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Anna N

Anna N

  Here’s a brief paraphrase of what they say. Osmosis occurs in any liquid medium and with any dissolved compound. Sugar will exert osmotic stress on the yeast.  To some extent this is mitigated by the glycerol that the yeast produces. As a result of these two stresses, doughs leavened by yeast may take longer to rise in the presence of salt and sugar. They actually say “a lot” of added salt or sugar but do not quantify it.  Discussion of osmotolerant yeasts stretch over 3  volumes so you may find more when you open the books and start reading. 

Anna N

Anna N

  Here’s a brief paraphrase what they say. Osmosis occurs in any liquid medium and with any dissolved compound. Sugar will exert osmotic stress on the yeast.  To some extent this is mitigated by the glycerol that the yeast produces. As a result of these two stresses, doughs leavened by yeast may take longer to rise in the presence of salt and sugar. They actually say “a lot” of added salt or sugar but do not quantify it.  Discussion of osmotolerant yeasts stretch over 3  volumes so you may find more when you open the books and start reading. 

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    • By Daily Gullet Staff
      By John Sconzo

      The Daily Gullet is proud to present this, the first in a multi-part, front-row report on the recent "Spain and the World Table" conference. Watch for subsequent installments in this topic.

      In his introduction of Ferran Adria, Thomas Keller -- perhaps the most celebrated American chef ever -- described four elements that go into making a great chef. The chef must be aware. Once aware of one’s culinary and other surroundings that chef can then be inspired, which leads to the ability to interpret those surroundings. But a great chef does not stop there. Instead, the great chef continues to evolve. Ferran Adria, perhaps more than any other chef who has ever lived, is the embodiment of those four elements.

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      Ferran Adria, with eyes sparkling like the finest cava, began speaking Spanish in a voice as gravelly as the beaches of the Costa Brava, while Conference Chairman Jose Andres translated. The crowd, hushed and straining for every word, moved forward in their seats as Adria explained El Bulli and himself, with a lesson in recent culinary history thrown in. Ferran explained that El Bulli is not a business. While offshoots of El Bulli are operated on a for-profit basis, the restaurant runs without profit as a primary motivation. For example, he said, the greatest difficulty they have is distributing reservations. Given the extraordinary demand and the severely limited supply, he explained that they could simply raise the price of a meal to the point where the supply and demand met. Indeed, the price of a meal at El Bulli is in itself quite reasonable given the stature of the restaurant and well within means of most motivated diners should they be able to get there, and this is how Adria prefers it. He stated that he was not interested in cooking solely for those with the most money. He prefers to work for people with a true interest in exploring the limits of cooking with him. To this end he showed a short film depicting “A Day in the Life . . .” of El Bulli set to the Beatles’ song of the same name. The film showed a couple’s response to the experience.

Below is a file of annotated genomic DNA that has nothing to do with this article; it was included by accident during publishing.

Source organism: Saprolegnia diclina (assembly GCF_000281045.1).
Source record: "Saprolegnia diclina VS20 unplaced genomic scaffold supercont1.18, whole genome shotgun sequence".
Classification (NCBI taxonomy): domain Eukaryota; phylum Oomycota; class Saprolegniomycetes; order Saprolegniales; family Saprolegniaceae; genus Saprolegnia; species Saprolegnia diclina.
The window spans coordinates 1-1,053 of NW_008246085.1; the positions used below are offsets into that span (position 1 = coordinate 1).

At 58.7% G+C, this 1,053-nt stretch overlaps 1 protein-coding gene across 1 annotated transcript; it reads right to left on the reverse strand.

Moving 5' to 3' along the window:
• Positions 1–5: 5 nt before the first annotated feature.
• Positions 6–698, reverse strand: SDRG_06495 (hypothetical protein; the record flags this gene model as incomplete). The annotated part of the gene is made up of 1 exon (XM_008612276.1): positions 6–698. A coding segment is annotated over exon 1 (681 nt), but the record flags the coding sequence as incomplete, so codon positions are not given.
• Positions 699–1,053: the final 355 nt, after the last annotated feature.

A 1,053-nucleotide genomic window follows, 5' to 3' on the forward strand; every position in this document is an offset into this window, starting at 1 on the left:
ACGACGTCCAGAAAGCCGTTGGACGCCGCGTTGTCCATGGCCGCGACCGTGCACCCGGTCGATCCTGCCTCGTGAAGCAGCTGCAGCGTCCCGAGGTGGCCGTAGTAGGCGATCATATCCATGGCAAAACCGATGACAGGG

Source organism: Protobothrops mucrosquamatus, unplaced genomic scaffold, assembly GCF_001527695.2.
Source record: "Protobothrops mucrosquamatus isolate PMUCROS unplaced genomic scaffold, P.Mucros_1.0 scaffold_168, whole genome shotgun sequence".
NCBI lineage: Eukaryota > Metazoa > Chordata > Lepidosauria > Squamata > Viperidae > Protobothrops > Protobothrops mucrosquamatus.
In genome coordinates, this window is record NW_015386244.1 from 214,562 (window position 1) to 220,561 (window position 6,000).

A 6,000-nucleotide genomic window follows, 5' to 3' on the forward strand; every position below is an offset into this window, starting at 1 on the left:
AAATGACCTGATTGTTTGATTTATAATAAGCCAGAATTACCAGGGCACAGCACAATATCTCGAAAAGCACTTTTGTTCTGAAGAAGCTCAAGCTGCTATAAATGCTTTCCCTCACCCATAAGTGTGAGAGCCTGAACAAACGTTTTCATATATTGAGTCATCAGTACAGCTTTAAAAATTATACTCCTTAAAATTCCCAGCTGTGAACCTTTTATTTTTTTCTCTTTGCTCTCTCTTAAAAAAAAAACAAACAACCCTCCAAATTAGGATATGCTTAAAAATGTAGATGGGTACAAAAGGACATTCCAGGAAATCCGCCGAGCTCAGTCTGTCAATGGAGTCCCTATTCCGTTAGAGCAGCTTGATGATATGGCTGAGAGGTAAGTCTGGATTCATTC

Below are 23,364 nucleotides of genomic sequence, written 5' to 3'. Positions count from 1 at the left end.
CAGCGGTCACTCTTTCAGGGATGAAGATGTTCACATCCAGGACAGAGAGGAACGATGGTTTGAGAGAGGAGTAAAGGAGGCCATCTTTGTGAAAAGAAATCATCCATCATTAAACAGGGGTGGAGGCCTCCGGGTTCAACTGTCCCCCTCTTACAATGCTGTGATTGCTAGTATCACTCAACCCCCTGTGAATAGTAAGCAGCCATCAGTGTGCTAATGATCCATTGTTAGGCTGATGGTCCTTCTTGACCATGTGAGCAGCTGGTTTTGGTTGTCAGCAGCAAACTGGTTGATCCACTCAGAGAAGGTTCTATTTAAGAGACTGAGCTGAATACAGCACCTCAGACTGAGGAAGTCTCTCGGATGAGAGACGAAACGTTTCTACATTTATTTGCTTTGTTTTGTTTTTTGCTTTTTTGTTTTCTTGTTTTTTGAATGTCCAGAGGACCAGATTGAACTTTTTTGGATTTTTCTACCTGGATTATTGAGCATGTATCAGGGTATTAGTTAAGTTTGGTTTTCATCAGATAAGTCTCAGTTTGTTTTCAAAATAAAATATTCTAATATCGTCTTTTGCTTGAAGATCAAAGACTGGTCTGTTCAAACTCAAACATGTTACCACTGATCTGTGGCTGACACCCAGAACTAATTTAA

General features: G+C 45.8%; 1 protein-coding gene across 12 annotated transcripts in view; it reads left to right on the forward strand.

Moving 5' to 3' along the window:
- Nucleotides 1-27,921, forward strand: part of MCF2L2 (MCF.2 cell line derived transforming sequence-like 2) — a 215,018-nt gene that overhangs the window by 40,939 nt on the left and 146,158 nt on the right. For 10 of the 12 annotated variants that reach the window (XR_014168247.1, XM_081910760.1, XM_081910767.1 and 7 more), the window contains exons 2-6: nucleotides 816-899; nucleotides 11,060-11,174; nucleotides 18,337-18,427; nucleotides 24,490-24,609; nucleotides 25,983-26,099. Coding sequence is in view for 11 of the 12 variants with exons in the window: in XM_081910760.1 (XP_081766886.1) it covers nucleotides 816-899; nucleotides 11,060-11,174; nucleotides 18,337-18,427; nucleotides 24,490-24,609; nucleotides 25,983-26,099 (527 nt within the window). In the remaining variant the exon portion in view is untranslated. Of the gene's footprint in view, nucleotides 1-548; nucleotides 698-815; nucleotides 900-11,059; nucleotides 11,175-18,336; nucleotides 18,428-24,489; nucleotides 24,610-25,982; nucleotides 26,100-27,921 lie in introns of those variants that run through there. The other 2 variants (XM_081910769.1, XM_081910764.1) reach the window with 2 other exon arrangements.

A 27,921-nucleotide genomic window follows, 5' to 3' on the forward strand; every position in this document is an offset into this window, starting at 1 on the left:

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      + + + + +

      John M. Sconzo, M.D., aka docsconz, is an anesthesiologist practicing in upstate New York. He grew up in Brooklyn in an Italian-American home, in which food was an important component of family life. It still is. His passions include good food, wine and travel. John's gastronomic interests in upstate northeastern New York involve finding top-notch local producers of ingredients and those who use them well. A dedicated amateur, John has no plans to ditch his current career for one in the food industry. Host, New York.
    • By docsconz
      About Jose Andres
       
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